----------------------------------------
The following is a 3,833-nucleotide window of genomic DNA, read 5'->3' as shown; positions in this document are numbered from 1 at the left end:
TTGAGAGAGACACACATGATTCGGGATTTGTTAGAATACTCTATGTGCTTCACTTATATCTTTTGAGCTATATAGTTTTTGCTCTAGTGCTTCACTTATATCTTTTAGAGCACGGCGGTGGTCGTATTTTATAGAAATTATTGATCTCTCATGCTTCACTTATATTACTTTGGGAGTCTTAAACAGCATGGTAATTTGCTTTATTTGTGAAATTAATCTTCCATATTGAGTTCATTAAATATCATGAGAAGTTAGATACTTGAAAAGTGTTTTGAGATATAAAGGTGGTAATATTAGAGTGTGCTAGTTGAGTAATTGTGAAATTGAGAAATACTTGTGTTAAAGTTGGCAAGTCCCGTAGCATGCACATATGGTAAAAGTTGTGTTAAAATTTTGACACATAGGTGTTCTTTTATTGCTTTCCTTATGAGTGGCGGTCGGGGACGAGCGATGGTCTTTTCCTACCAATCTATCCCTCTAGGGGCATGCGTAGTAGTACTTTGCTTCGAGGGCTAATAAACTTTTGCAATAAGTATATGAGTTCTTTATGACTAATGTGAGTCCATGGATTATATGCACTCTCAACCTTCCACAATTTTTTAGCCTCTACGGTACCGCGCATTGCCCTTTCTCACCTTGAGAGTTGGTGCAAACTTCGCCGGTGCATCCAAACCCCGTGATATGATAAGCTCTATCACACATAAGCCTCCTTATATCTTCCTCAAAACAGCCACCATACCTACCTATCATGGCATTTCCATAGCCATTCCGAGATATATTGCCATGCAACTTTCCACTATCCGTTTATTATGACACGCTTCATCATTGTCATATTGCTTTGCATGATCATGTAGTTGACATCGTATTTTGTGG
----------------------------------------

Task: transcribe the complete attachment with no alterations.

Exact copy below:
The following is a 3,833-nucleotide window of genomic DNA, read 5'->3' as shown; positions in this document are numbered from 1 at the left end:
TTGAGAGAGACACACATGATTCGGGATTTGTTAGAATACTCTATGTGCTTCACTTATATCTTTTGAGCTATATAGTTTTTGCTCTAGTGCTTCACTTATATCTTTTAGAGCACGGCGGTGGTCGTATTTTATAGAAATTATTGATCTCTCATGCTTCACTTATATTACTTTGGGAGTCTTAAACAGCATGGTAATTTGCTTTATTTGTGAAATTAATCTTCCATATTGAGTTCATTAAATATCATGAGAAGTTAGATACTTGAAAAGTGTTTTGAGATATAAAGGTGGTAATATTAGAGTGTGCTAGTTGAGTAATTGTGAAATTGAGAAATACTTGTGTTAAAGTTGGCAAGTCCCGTAGCATGCACATATGGTAAAAGTTGTGTTAAAATTTTGACACATAGGTGTTCTTTTATTGCTTTCCTTATGAGTGGCGGTCGGGGACGAGCGATGGTCTTTTCCTACCAATCTATCCCTCTAGGGGCATGCGTAGTAGTACTTTGCTTCGAGGGCTAATAAACTTTTGCAATAAGTATATGAGTTCTTTATGACTAATGTGAGTCCATGGATTATATGCACTCTCAACCTTCCACAATTTTTTAGCCTCTACGGTACCGCGCATTGCCCTTTCTCACCTTGAGAGTTGGTGCAAACTTCGCCGGTGCATCCAAACCCCGTGATATGATAAGCTCTATCACACATAAGCCTCCTTATATCTTCCTCAAAACAGCCACCATACCTACCTATCATGGCATTTCCATAGCCATTCCGAGATATATTGCCATGCAACTTTCCACTATCCGTTTATTATGACACGCTTCATCATTGTCATATTGCTTTGCATGATCATGTAGTTGACATCGTATTTTGTGG